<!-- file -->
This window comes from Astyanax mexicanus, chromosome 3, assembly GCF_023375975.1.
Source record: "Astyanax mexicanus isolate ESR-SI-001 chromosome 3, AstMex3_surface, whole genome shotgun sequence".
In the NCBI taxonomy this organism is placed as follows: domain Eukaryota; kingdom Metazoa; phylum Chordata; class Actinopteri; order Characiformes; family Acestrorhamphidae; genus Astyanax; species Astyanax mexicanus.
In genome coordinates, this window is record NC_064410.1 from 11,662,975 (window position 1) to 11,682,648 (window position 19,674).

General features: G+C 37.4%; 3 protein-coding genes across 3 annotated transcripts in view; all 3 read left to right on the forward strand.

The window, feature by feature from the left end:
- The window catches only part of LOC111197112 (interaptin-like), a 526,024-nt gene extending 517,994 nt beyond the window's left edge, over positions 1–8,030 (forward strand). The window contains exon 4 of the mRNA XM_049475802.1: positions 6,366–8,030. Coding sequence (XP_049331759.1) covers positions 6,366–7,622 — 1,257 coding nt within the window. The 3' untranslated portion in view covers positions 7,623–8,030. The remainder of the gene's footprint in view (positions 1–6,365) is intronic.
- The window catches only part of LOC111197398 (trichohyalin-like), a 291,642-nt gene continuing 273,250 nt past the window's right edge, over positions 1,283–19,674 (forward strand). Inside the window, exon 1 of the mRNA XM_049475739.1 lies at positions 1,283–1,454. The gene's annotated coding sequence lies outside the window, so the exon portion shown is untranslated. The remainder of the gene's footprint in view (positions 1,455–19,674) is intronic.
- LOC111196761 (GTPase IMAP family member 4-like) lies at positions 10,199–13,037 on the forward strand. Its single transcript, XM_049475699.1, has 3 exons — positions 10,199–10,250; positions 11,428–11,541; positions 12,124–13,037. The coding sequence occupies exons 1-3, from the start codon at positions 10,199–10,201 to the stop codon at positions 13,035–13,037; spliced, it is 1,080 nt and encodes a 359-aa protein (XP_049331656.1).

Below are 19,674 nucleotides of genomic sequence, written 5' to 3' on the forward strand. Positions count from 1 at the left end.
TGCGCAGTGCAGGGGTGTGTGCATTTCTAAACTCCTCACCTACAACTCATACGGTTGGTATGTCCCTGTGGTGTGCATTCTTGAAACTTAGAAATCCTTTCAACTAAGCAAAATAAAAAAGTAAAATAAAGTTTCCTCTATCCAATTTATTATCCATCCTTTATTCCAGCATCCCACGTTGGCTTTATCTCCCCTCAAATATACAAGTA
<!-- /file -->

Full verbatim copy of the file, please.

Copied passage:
This window comes from Astyanax mexicanus, chromosome 3, assembly GCF_023375975.1.
Source record: "Astyanax mexicanus isolate ESR-SI-001 chromosome 3, AstMex3_surface, whole genome shotgun sequence".
In the NCBI taxonomy this organism is placed as follows: domain Eukaryota; kingdom Metazoa; phylum Chordata; class Actinopteri; order Characiformes; family Acestrorhamphidae; genus Astyanax; species Astyanax mexicanus.
In genome coordinates, this window is record NC_064410.1 from 11,662,975 (window position 1) to 11,682,648 (window position 19,674).

General features: G+C 37.4%; 3 protein-coding genes across 3 annotated transcripts in view; all 3 read left to right on the forward strand.

The window, feature by feature from the left end:
- The window catches only part of LOC111197112 (interaptin-like), a 526,024-nt gene extending 517,994 nt beyond the window's left edge, over positions 1–8,030 (forward strand). The window contains exon 4 of the mRNA XM_049475802.1: positions 6,366–8,030. Coding sequence (XP_049331759.1) covers positions 6,366–7,622 — 1,257 coding nt within the window. The 3' untranslated portion in view covers positions 7,623–8,030. The remainder of the gene's footprint in view (positions 1–6,365) is intronic.
- The window catches only part of LOC111197398 (trichohyalin-like), a 291,642-nt gene continuing 273,250 nt past the window's right edge, over positions 1,283–19,674 (forward strand). Inside the window, exon 1 of the mRNA XM_049475739.1 lies at positions 1,283–1,454. The gene's annotated coding sequence lies outside the window, so the exon portion shown is untranslated. The remainder of the gene's footprint in view (positions 1,455–19,674) is intronic.
- LOC111196761 (GTPase IMAP family member 4-like) lies at positions 10,199–13,037 on the forward strand. Its single transcript, XM_049475699.1, has 3 exons — positions 10,199–10,250; positions 11,428–11,541; positions 12,124–13,037. The coding sequence occupies exons 1-3, from the start codon at positions 10,199–10,201 to the stop codon at positions 13,035–13,037; spliced, it is 1,080 nt and encodes a 359-aa protein (XP_049331656.1).

Below are 19,674 nucleotides of genomic sequence, written 5' to 3' on the forward strand. Positions count from 1 at the left end.
TGCGCAGTGCAGGGGTGTGTGCATTTCTAAACTCCTCACCTACAACTCATACGGTTGGTATGTCCCTGTGGTGTGCATTCTTGAAACTTAGAAATCCTTTCAACTAAGCAAAATAAAAAAGTAAAATAAAGTTTCCTCTATCCAATTTATTATCCATCCTTTATTCCAGCATCCCACGTTGGCTTTATCTCCCCTCAAATATACAAGTA